Spartan9 Dispatch for November 2022

This month - Short trip to South Korea, China unrest, Field Guide updates, evacuation planning workshops, and five new crisis management articles.


What we’ve been doing, where we’ve been travelling to, and what’s next.

Korean Peninsula Escalation

On 2 November, North Korea fired 25 missiles off its east and west coasts. One of the missiles was fired towards South Korea’s Ulleung Island, triggering an air raid alert. This missile landed 26 kilometers south of the Northern Limit Line (NLL). Later that day, North Korea fired 100 artillery shells into South Korea’s maritime buffer zone, once again violating the inter-Korean agreement reached on 19 September 2019. There was a significant risk of escalation.

As you might recall from last month’s newsletter that I’ve been spending quite a bit of time focused on contingency planning. Turn out that planning was timely. I took the first available flight to Busan in South Korea, arriving on the ground early on 3 November.

I spent a few days on the ground working with a client and ground truthing different aspects of the contingency plan. Turns out I was lucky, as the scheduled ferry service from Busan to Japan had only just started again, after a long pause over the COVID period.

China Unrest

As though the Korean Peninsula wasn’t already enough, this month has also seen unprecedented protests in China, as people seek an end to COVID restrictions and lockdowns. This is a complex situation, and it will be interesting to see how it unfolds. The state is leveraging all it’s resources to track down protestors. Lots of lessons from an information security perspective.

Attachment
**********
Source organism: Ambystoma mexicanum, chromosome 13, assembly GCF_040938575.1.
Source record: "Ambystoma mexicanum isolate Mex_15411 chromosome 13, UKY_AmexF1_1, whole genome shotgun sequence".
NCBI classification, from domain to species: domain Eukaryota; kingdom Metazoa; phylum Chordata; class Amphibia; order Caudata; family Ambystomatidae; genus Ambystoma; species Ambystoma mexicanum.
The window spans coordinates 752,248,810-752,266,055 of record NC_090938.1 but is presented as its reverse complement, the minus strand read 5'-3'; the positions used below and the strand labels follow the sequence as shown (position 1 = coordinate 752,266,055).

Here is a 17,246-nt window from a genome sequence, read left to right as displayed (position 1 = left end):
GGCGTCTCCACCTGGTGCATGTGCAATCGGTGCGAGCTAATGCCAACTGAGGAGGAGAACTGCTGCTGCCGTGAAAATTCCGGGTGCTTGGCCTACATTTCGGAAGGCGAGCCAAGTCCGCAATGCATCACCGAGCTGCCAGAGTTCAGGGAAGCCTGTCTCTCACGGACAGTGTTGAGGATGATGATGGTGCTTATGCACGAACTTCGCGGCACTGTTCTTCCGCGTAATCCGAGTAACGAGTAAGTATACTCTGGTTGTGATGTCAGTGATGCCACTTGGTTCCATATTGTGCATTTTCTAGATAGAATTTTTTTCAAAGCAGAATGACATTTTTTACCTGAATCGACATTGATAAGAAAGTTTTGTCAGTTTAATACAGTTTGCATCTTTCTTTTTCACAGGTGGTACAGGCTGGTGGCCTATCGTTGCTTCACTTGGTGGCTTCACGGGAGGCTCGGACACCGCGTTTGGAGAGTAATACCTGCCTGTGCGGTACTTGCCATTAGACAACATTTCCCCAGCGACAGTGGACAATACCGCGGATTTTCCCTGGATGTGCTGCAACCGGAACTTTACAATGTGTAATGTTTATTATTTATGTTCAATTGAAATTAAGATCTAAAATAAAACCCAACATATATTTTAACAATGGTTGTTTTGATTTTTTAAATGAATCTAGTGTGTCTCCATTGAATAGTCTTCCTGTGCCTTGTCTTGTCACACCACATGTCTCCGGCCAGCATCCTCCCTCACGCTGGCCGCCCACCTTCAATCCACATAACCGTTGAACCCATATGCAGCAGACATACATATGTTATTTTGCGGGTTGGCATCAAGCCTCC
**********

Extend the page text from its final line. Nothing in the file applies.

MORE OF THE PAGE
Training workshops and customised training solutions.

Evacuation Planning Workshops

We’ve developed Evacuation Workshops for South Korea and Taiwan.

During the 3-hour workshop, we cover the following:

  • Organisation and leadership
  • Decision-making frameworks
  • Evacuation preparation and readiness
  • Air evacuation planning
  • Maritime evacuation planning
  • Domestic relocation planning
  • Shelter-in-place planning

By the end of this workshop, you’ll have a detailed understanding of the evacuation problem and how to get around many of the inherent challenges.

If your organisation has people in South Korea or Taiwan, and you’re interested in these workshops, please get in touch.

Learn more about our training workshops


Updates on our in-house gear.


I’m continuing prototyping with a few different bag designs but tbh was focused on other things this month. Did manage to order some new materials for testing and get some new samples for zip pulls, but otherwise lots going on…

Street Satchel Mk I options

The Street Satchel Mk I is available in two variants:

  1. Street Satchel Mk I DCF. Made using Dyneema Composite Fabric.

  2. Street Satchel Mk I ULTRA. Made using Challenge Ultra fabric, which is a blend of Ultra High Molecular Weight Polyethylene (UHMWPE) and polyester.

You can learn more about the difference between ULTRA and DCF variants here. You’ll also be able to see photos of both variants. All Street Satchels come with custom-ordered matte black YKK zips and matte black oxide sliders, UHMWPE webbing tabs for optional accessories, and a 40mm polyester detachable shoulder sling with acetal hardware.

Learn more about the Street Satchel


Our latest articles and updates on selected publications.

Crisis Management Newsletter

This year, I’m writing one article a week on crisis management in a newsletter titled ‘51CM’.

Here’s a list of the articles I published in November:

44/51 Supporting Families During and After a Crisis

45/51 Managing the Intensity of a Crisis Without Failing